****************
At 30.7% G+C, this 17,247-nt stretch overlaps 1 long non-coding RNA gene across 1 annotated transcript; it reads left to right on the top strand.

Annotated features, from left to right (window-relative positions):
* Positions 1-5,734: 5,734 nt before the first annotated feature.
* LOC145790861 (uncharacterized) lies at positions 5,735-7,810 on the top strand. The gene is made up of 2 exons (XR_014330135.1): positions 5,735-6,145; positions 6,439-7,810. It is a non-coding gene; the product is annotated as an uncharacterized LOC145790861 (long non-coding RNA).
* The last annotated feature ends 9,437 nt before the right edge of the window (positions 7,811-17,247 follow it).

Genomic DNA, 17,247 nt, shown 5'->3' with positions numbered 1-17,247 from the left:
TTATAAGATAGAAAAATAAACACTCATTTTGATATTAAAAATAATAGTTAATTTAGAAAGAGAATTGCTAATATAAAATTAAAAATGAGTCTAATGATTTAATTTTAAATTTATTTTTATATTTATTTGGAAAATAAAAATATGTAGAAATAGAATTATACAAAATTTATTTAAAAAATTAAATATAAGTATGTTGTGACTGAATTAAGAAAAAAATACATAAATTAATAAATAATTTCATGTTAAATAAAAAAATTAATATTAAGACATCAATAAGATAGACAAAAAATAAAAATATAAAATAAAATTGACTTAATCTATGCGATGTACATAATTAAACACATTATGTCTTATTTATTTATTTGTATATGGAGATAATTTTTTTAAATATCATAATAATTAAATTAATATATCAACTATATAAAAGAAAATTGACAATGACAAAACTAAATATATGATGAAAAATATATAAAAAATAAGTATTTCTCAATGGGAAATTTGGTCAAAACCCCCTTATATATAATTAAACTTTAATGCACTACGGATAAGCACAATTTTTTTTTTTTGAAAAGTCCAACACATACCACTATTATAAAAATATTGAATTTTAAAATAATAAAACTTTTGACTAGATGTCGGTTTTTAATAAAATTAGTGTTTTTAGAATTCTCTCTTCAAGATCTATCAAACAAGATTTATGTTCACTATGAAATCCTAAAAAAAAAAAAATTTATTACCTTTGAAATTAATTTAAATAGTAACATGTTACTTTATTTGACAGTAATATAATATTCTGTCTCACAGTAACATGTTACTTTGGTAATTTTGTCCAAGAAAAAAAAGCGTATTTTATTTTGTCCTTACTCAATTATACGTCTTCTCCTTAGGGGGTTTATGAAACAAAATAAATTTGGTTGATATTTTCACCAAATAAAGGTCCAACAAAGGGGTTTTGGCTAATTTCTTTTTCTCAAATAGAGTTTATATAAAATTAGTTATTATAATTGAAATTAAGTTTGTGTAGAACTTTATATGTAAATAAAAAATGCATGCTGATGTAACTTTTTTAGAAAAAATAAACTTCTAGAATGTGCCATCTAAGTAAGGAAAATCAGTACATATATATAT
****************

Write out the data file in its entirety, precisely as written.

At 30.7% G+C, this 17,247-nt stretch overlaps 1 long non-coding RNA gene across 1 annotated transcript; it reads left to right on the top strand.

Annotated features, from left to right (window-relative positions):
* Positions 1-5,734: 5,734 nt before the first annotated feature.
* LOC145790861 (uncharacterized) lies at positions 5,735-7,810 on the top strand. The gene is made up of 2 exons (XR_014330135.1): positions 5,735-6,145; positions 6,439-7,810. It is a non-coding gene; the product is annotated as an uncharacterized LOC145790861 (long non-coding RNA).
* The last annotated feature ends 9,437 nt before the right edge of the window (positions 7,811-17,247 follow it).

Genomic DNA, 17,247 nt, shown 5'->3' with positions numbered 1-17,247 from the left:
TTATAAGATAGAAAAATAAACACTCATTTTGATATTAAAAATAATAGTTAATTTAGAAAGAGAATTGCTAATATAAAATTAAAAATGAGTCTAATGATTTAATTTTAAATTTATTTTTATATTTATTTGGAAAATAAAAATATGTAGAAATAGAATTATACAAAATTTATTTAAAAAATTAAATATAAGTATGTTGTGACTGAATTAAGAAAAAAATACATAAATTAATAAATAATTTCATGTTAAATAAAAAAATTAATATTAAGACATCAATAAGATAGACAAAAAATAAAAATATAAAATAAAATTGACTTAATCTATGCGATGTACATAATTAAACACATTATGTCTTATTTATTTATTTGTATATGGAGATAATTTTTTTAAATATCATAATAATTAAATTAATATATCAACTATATAAAAGAAAATTGACAATGACAAAACTAAATATATGATGAAAAATATATAAAAAATAAGTATTTCTCAATGGGAAATTTGGTCAAAACCCCCTTATATATAATTAAACTTTAATGCACTACGGATAAGCACAATTTTTTTTTTTTGAAAAGTCCAACACATACCACTATTATAAAAATATTGAATTTTAAAATAATAAAACTTTTGACTAGATGTCGGTTTTTAATAAAATTAGTGTTTTTAGAATTCTCTCTTCAAGATCTATCAAACAAGATTTATGTTCACTATGAAATCCTAAAAAAAAAAAAATTTATTACCTTTGAAATTAATTTAAATAGTAACATGTTACTTTATTTGACAGTAATATAATATTCTGTCTCACAGTAACATGTTACTTTGGTAATTTTGTCCAAGAAAAAAAAGCGTATTTTATTTTGTCCTTACTCAATTATACGTCTTCTCCTTAGGGGGTTTATGAAACAAAATAAATTTGGTTGATATTTTCACCAAATAAAGGTCCAACAAAGGGGTTTTGGCTAATTTCTTTTTCTCAAATAGAGTTTATATAAAATTAGTTATTATAATTGAAATTAAGTTTGTGTAGAACTTTATATGTAAATAAAAAATGCATGCTGATGTAACTTTTTTAGAAAAAATAAACTTCTAGAATGTGCCATCTAAGTAAGGAAAATCAGTACATATATATAT